Darwin knew the weakness in his theory: it could not explain variation. The authors of this book attempt to resolve this difficulty in his theory and account for the enormous novelty in the natural world. And like Darwin, the authors justify their theories with experimental results, particularly in the fields of genetics and embryology. The knowledge from these fields was of course not available in Darwin's time. The case that the authors make for the origins of novelty is both interesting and very plausible, and even though the book is targeted to a "popular" audience, readers will appreciate the book more if they have a fairly strong background in biology.
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Format: Hardcover
As the title The Plausibility of Life suggests, this book is intended to counter a central claim of creationism, the claim that it is implausible -- indeed virtually impossible -- for complex life to have evolved through variation and selection. Instead of taking a defensive position and trying to prove that evolution really did happen, he is demonstrating that the creationist argument is lame. He does this by showing that organisms have built-in processes which promote evolution.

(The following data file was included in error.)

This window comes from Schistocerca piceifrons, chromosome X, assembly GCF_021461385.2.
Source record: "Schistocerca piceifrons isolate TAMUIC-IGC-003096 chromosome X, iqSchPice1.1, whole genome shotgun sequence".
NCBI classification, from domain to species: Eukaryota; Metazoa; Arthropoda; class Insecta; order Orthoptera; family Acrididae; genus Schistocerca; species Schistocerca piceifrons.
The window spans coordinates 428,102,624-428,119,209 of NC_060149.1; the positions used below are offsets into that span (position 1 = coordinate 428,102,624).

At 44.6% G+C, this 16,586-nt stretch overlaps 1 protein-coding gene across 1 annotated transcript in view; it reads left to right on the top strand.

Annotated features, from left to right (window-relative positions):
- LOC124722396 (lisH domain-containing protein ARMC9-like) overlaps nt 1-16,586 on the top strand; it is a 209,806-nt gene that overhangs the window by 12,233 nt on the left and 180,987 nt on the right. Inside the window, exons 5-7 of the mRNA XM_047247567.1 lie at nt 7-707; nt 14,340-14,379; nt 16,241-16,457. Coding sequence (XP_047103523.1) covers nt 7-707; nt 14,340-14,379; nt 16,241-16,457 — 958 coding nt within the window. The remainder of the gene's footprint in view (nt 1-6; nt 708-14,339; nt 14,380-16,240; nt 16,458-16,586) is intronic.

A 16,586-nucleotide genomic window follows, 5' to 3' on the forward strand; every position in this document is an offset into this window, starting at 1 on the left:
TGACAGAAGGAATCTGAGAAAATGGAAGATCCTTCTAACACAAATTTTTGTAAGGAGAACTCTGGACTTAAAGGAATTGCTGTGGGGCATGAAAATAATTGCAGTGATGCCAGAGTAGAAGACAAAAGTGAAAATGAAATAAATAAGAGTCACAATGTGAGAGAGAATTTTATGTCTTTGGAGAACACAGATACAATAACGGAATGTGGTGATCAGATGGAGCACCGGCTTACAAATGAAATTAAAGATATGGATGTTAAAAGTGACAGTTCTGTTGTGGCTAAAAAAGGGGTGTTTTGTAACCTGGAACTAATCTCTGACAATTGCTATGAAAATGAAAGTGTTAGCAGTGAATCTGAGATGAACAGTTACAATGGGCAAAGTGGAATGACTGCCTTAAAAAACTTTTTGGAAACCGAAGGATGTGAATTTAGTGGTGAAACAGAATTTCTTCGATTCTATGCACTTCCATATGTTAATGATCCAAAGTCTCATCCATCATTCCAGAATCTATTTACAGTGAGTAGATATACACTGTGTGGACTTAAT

Central to the argument is the notion of "conserved core processes". An example given here is a protein called Ras, which acts as an on-off switch for a variety of processes. Having evolved in one context, it was later combined with other components to control other processes. It is rather like using off-the-shelf parts to build automobiles instead of designing each new model from scratch.

There are too many other examples to summarize them here. The author's point is that nature has ways of promoting evolution beyond simple point mutations. It is worth noting that, regardless of how life came to be, evolution is now part of the design.

The book is rather elementary in that there is little technical jargon and no molecular biology. On the other hand, it will probably not be accessible to those who have not already read a couple of books on evolution. I decided to rate it 4 stars instead of five because it drags in spots (but only in spots) and it is sometimes unclear (but only sometimes). In high-school terms, I would give it A-.

Other books look at this aspect of evolution from different points of view and using other examples. I recommend some of the books I have reviewed. (Click above on "See all my reviews." You will have to go beyond the first page.